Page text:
RATTY pantina is pretty cool out there at the moment, but surface rust is a whole lot cooler when it conceals crazy engineering, meticulous craftsmanship and a whole lot of horsepower. Just check out Phil Mizzi’s ’54 Volkswagen single-cab pick-up from our June 2014 issue.
“The Volkswagen thing is relatively new for me,” Phil says. “To cut a long story short, we had kids early, back in the days of high interest rates. So for many years we were always busted-arse broke. The cars we drove were shit-boxes.
“Anyway, one day I had a brain snap and fell in love with Cobra replicas and built one.” The result was a Street Machine feature (SM, Jan ’08) and a Top 60 place at Summernats 21. Not a bad first effort!
“But I always had a thing for VWs. When I was a kid, my dream car was a Super Beetle with a Porsche fibreglass kit and a whale tail.”
Now a family man, Phil went for an elderly Kombi, rather than a little Beetle.
“The Kombis were horrendously priced here in Australia so I bought two out of the USA,” he explains. “One of my kids named them Bert and Ernie after the Sesame Street characters. Bert was a 13-window Deluxe and we loved it. We converted it to right-hand drive and I went right through it, adding disc brakes and a 2110cc motor.”
That cubic increase was significant because these early Kombis had engines ranging between 1100 and 1500cc, and were flat-knacker by around 95km/h. The four-wheel drums were similarly mediocre. The larger, stouter 2110cc powerplant – built on a later-model engine fitted with a stroker crank and twin carbs – hustled the Kombi through the quarter-mile in 16 seconds. That’s not hanging around for a butter box.
“But I was really keen on getting a single-cab,” says Phil. I found this one up in Byron Bay, went up for a look, and brought it home.”
Phil sat on the ’54 rolling relic – named Grover, continuing the Sesame Street theme – for a couple of years. “Then when I started on it, I realised how knackered it was,” he admits. “It was more paint than metal.”
VW restoration specialist Das Resto Haus on the Gold Coast was commissioned to start sorting out the Kombi’s cancer. Most of what you see is original – preserving the patina of a life well-lived – but Phil reckons DRH replaced more than half the Kombi’s internal sheet metal, with the paint craftily blended to match the patina of the remainder of the vehicle. Much of the work was traditional resto-style stuff, but they also tubbed the old girl, which should tell you something.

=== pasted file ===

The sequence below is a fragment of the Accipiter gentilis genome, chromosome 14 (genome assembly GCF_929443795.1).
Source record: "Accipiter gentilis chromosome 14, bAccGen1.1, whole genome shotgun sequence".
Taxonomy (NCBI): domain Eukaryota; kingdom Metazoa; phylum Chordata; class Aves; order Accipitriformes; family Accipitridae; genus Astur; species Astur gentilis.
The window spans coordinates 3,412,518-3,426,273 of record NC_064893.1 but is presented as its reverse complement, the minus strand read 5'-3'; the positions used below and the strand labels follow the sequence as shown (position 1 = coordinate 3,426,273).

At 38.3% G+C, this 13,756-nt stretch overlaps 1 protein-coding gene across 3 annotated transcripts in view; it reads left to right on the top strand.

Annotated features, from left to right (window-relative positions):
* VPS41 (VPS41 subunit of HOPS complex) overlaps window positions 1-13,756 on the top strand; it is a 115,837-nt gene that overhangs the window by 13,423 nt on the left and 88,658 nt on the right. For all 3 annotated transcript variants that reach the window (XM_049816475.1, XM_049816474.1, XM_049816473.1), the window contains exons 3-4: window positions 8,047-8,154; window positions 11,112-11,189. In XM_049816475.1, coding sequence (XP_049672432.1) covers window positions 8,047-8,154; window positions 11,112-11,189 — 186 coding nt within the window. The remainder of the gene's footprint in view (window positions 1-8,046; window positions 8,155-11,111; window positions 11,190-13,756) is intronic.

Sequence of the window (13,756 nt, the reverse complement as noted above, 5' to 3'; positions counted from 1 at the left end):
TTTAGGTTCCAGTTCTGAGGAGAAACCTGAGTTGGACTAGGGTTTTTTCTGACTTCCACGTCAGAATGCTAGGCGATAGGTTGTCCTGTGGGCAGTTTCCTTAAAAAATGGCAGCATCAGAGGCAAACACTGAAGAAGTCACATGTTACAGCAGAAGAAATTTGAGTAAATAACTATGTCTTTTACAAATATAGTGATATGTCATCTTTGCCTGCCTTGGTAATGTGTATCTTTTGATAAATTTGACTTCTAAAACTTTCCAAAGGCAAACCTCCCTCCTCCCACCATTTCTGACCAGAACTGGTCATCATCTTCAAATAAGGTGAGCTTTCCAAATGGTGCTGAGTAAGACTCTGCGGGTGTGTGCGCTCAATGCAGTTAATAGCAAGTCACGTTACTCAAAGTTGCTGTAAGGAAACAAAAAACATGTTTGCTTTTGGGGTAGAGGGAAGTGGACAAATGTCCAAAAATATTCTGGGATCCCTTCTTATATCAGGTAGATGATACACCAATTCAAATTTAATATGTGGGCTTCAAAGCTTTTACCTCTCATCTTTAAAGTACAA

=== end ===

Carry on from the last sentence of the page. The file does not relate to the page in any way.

“The idea was to go stupid!” Phil says. “I wanted a big motor and for it to be a bit of a weapon. There are some fast buses out there, but this [single-cab] is more my style.”
Street registration wasn’t much of a priority. “I thought: ‘I’ll do what I want and not worry about rego.’ There are plenty of events these days – like Powercruise – where I can have fun in a controlled environment.”
Plus – believe it or not – there is growing interest worldwide in drag-racing Kombis.
“There are quite a few quick buses being raced internationally,” Phil says. “The quickest full-bodied Kombi belongs to Michael Cruz in the US. He’s run an 11.26 with a turbo motor and should run a 10 soon. My goal is to run a nine-second pass eventually, but we’ll have to work up to it.”
To make the Kombi track-capable and ANDRA-legal, Phil entrusted it to Paul and Cain at ProFlo Performance. The boys treated Grover to a rollcage, boxed chassis rails, wheelie bars, radically modified rear suspension and plenty of underbody strengthening.
“Then I had a car worthy of a good engine,” says Phil. “So I thought: ‘I gotta supercharge this!’”
Plenty of sixes, V8s, and yes, Porsche 911 engines have been shoved into VWs over the years, but Phil wanted to stay traditional with an air-cooled mill and went with an Autocraft donk straight out of the US.
“It’s like the Dart block of the VW world,” Phil explains. “Their heritage is in speedway. What Autocraft did was take the basic flat-four design and make it tough and serviceable.”
One of the features of the Autocraft design is to stretch the crank and cam centreline dimension to allow longer-stroke cranks to be installed without fouling. In Phil’s case the 2.8-litre capacity comes thanks to a very V8-like 88mm stroke and 101mm bore, with 1.6-inch and 2.2-inch valves.
The blower is a 2.3-litre Harrop, and if it looks faintly familiar, that’s because it’s what you’ve seen on plenty of later-model Commodores. Fuel delivery is controlled by a Haltech EFI system, complete with data-logging. The intake was hand-fabricated by Shaun Mellish at Shaun’s Custom Alloy in Narellan, south-west of Sydney.
“I’m the tack-weld king!” Phil says. “But Shaun is sensational. If God needed some aluminium welding done, he’d get Shaun on it.”
The Kombi will run on E98 fuel, with provision to change to methanol in the future, if needed. Phil is loathe to talk horsepower figures at this stage, but he’ll need at least 600hp to run a nine.
And while the VW may not see rego, Phil built it to be ‘streetable’.
“For me, streetable is useable. I want to be able to take this to Powercruise and Summernats, cruise it and not kill it.”
With that in mind, it was important to put some thought into keeping Grover cool. Air-cooled engines – especially higher-performance ones – rely heavily on their oil systems for cooling, as well as the motorbike-style fins on the barrels and heads of the engine. Grover has an under-belly oil cooler as well as a radiator for the water-to-air intercooler, and a dry sump set-up too.
Then there’s another German bread loaf in the oven – Trevor.
“Trevor is a 1954 double-door panel van that I’m restoring. And you know what? I’d really like to build that Beetle with the Porsche kit and the whale tail, with groovy bright colours and stripes straight out of the 70s!
“But for now, I’m looking forward to racing this one.”